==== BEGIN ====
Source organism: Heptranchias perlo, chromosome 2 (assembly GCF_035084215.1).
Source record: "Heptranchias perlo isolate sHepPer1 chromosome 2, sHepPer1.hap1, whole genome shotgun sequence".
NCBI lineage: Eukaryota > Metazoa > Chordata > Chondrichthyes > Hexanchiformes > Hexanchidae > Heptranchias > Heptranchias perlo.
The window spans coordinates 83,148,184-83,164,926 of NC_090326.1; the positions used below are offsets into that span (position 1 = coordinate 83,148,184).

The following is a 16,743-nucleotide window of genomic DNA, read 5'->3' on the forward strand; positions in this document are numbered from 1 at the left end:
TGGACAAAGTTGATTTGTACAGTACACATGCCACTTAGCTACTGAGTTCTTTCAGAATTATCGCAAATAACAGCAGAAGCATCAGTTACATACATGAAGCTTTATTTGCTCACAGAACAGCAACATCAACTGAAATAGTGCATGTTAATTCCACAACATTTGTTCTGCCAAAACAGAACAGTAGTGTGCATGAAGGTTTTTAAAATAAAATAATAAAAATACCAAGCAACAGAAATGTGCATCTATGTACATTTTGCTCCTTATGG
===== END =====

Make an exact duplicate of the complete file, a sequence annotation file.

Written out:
Source organism: Heptranchias perlo, chromosome 2 (assembly GCF_035084215.1).
Source record: "Heptranchias perlo isolate sHepPer1 chromosome 2, sHepPer1.hap1, whole genome shotgun sequence".
NCBI lineage: Eukaryota > Metazoa > Chordata > Chondrichthyes > Hexanchiformes > Hexanchidae > Heptranchias > Heptranchias perlo.
The window spans coordinates 83,148,184-83,164,926 of NC_090326.1; the positions used below are offsets into that span (position 1 = coordinate 83,148,184).

The following is a 16,743-nucleotide window of genomic DNA, read 5'->3' on the forward strand; positions in this document are numbered from 1 at the left end:
TGGACAAAGTTGATTTGTACAGTACACATGCCACTTAGCTACTGAGTTCTTTCAGAATTATCGCAAATAACAGCAGAAGCATCAGTTACATACATGAAGCTTTATTTGCTCACAGAACAGCAACATCAACTGAAATAGTGCATGTTAATTCCACAACATTTGTTCTGCCAAAACAGAACAGTAGTGTGCATGAAGGTTTTTAAAATAAAATAATAAAAATACCAAGCAACAGAAATGTGCATCTATGTACATTTTGCTCCTTATGG